Protect workers, not businesses
On July 28, 2005, while working in Iraq for KBR, a defense contractor and then-subsidiary of Halliburton, Jamie Leigh Jones was drugged and gang raped by several of her co-workers. One of her rapists subsequently confessed his involvement in the assault to Jones, but because she was unconscious throughout the ordeal, her other perpetrators have never been identified. As alleged in the lawsuit filed by her attorneys, when Jones "awoke the next morning still affected by the drug, she found her body naked and severely bruised, with lacerations to her vagina and anus, blood running down her leg, her breast implants ruptured and her pectoral muscles torn – which would later require reconstructive surgery." Under the orders of her employer, Jones was then imprisoned in a shipping container by armed guards and told that her employment with KBR would be terminated if she left Iraq to seek medical treatment. She was held captive for approximately one day until she gained access to a mobile phone, which she used to call her father, Tom Jones. Mr. Jones contacted Rep. Ted Poe (R-TX), who notified the State Department of the situation. Agents from the U.S. Embassy in Baghdad were then sent to remove Ms. Jones from the company's custody.
Upon her return to the United States, Jones was devastated to discover that the conditions of her employment with KBR prohibited her from filing a civil lawsuit against the company, as her contract contained an arbitration clause designed to render her ineligible to seek damages in open court, but, rather, only through private arbitration. Even worse, according to an article published by The Guardian last week, the rape kit that was used by a U.S. Army physician to gather evidence from Jones and later submitted to corporate officials at KBR was found to be missing several "crucial photographs and notes" when it was ultimately presented to State Department investigators two years later. Testifying before the U.S. House of Representatives Committee on Education and Labor in February of 2008, Jones stated: "When I decided to pursue a civil suit, I was informed that … my 13-page employment contract … included an arbitration clause … I had no idea what an arbitration [clause] was other than a tiny paragraph included in the lengthy document that mandated that I could not get justice from the civil court system. I learned that I had signed away my right to a trial by jury. I thought this right was guaranteed by the Seventh Amendment to the United States Constitution … The forced arbitration clause … prove[s] to protect … criminals." So much for liberty and justice for all.
Finally, on Sept. 15, more than four years after her assault, the 5th Circuit Court of Appeals in New Orleans ruled that Jones' federal lawsuit against KBR and Halliburton could be tried in open court. To synopsize, after being sexually assaulted and dehumanized under the watch of her former employer, Jones was made to wade through a seemingly endless bureaucratic hellscape merely in order to be granted a chance to seek compensation for her unimaginable tribulations. Further, while her ordeal indeed is undeniably horrific in its own right, Jones' experiences are not all too dissimilar from those of many other women who have worked as contractors in Iraq, Kuwait and elsewhere. As published by The New York Times, many women who worked "as contractors in Iraq say that while on the job they encountered sexual discrimination and harassment, which sometimes veered dangerously to sexual assaults and even rapes … and that male supervisors often tried to force female employees to grant sexual favors in exchange for promotions or other benefits."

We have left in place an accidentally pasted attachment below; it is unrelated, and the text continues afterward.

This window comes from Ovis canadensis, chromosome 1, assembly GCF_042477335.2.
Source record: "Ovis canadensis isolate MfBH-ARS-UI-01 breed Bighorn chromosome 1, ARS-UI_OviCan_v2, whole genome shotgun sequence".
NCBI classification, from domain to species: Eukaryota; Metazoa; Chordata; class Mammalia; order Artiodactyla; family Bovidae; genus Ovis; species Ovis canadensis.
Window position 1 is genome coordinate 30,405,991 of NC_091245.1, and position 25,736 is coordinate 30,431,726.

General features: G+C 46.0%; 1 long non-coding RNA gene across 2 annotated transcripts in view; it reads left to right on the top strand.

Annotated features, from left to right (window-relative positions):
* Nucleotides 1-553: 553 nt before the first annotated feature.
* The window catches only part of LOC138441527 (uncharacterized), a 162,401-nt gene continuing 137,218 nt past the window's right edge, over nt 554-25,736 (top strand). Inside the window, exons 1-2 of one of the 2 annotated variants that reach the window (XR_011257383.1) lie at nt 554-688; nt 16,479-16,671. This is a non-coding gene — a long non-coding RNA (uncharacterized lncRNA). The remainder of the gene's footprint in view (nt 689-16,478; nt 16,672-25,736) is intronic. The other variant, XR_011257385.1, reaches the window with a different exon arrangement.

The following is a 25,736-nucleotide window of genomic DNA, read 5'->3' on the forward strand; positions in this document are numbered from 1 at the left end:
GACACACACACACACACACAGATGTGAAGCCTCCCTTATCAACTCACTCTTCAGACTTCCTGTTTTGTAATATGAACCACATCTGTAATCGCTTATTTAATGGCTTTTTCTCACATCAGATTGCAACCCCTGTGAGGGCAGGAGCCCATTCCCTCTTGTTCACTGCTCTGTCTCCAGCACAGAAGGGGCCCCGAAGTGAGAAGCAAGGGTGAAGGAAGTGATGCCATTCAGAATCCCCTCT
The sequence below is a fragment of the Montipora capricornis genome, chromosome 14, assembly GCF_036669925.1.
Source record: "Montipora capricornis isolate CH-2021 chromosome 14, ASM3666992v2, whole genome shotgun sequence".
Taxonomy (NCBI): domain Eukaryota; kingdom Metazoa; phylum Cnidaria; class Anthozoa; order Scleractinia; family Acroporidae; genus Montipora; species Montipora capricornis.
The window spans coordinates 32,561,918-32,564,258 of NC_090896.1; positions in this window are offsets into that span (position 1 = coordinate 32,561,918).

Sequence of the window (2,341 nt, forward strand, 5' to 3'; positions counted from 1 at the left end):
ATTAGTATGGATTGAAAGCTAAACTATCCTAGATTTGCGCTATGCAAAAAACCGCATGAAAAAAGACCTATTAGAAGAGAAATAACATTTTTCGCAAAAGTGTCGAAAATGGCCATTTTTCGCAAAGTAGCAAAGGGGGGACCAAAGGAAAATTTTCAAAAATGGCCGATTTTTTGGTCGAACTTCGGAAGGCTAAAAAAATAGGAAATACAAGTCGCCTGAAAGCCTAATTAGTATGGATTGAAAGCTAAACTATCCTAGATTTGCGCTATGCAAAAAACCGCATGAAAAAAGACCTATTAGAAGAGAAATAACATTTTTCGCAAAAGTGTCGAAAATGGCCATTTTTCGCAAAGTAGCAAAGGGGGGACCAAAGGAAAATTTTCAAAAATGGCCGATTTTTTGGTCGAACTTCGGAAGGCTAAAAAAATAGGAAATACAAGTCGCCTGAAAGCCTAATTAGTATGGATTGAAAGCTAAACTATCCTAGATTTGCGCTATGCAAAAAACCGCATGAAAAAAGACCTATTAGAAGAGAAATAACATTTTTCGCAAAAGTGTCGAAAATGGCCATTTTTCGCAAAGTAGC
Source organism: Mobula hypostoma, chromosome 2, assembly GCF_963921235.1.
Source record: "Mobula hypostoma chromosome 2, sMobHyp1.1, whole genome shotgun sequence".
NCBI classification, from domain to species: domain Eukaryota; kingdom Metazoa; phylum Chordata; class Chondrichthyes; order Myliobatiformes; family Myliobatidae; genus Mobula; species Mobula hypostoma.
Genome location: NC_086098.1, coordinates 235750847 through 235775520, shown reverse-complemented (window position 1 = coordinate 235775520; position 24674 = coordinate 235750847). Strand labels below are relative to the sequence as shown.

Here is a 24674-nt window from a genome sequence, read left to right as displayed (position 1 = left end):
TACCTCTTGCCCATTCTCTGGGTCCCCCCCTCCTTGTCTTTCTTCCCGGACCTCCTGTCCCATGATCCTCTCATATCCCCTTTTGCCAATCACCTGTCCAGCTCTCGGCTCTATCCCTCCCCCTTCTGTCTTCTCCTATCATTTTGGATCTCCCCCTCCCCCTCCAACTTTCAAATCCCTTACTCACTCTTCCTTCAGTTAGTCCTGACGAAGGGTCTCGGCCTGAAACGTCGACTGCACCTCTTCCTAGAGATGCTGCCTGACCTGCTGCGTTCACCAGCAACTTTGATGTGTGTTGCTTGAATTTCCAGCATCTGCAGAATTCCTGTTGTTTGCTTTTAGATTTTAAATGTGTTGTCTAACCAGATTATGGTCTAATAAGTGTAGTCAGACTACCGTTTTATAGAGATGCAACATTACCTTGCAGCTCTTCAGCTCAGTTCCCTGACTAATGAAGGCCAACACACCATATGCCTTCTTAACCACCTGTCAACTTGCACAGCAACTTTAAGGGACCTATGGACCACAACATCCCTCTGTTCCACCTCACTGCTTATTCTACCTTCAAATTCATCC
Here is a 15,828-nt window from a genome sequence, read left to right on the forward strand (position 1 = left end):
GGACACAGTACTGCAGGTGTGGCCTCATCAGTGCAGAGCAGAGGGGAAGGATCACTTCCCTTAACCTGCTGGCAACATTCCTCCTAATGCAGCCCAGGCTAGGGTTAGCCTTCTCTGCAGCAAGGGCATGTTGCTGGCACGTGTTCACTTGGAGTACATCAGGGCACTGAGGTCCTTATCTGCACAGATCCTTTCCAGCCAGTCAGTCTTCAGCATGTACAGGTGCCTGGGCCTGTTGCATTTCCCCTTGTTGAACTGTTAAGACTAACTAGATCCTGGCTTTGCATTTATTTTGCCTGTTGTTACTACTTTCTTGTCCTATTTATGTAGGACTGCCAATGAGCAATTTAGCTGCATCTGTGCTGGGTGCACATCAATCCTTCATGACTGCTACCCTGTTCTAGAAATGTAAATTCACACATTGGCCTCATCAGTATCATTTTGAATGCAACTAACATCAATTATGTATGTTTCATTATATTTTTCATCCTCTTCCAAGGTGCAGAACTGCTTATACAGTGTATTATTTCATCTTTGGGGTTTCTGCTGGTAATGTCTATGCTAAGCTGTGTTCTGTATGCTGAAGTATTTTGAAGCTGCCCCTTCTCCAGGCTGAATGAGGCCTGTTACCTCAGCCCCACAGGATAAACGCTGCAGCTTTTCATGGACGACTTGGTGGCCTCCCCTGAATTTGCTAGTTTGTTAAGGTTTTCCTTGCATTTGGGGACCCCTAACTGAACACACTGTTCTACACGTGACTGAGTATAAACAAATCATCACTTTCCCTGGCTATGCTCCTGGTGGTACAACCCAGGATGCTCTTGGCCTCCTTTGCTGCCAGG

On Oct. 1, in an attempt to end the indifference with which the plight of female contractors has been met by their employers, first-term senator Al Franken (D-MN) introduced an amendment to the Defense Appropriations Act for 2010, in order to "prohibit the use of funds for any Federal contract with ... [any company which] requires that employees or independent contractors sign mandatory arbitration clauses regarding certain claims." Astoundingly, 30 Republican senators (fully 75 percent of the GOP's membership in the Senate) voted against the amendment. Politico.com reports that "most Republicans opposed the amendment because it went against the wishes of the Defense Department, and argued it gave Congress too much influence in altering defense contracts … [Republicans also] point out that the amendment was opposed by a host of business interests, including the U.S. Chamber of Commerce, and applies to a wide range of companies, including IBM and Boeing." Apparently, these senators feel that international business conglomerates need legal protection from their employees. In reality, the opposite is true. As for Franken's amendment giving congress "too much influence to alter … contracts," many of the senators who voted against it wholeheartedly supported terminating ACORN's partnership in the 2010 census. Jon Stewart commented on this blatant hypocrisy more aptly than perhaps anyone else: "You don't want to waste taxpayer money on someone who advises fake prostitutes how to make imaginary crimes. You want to give it to Halliburton, because they're committing real gang rape. You cut out the middleman! And they say government doesn't work."
Josh Baker is a Rutgers College senior majoring in sociology. He welcomes feedback at email@example.com. His column, "Zeitgeist," runs on alternate Wednesdays. He is also a contributing writer for the Johnsonville Press.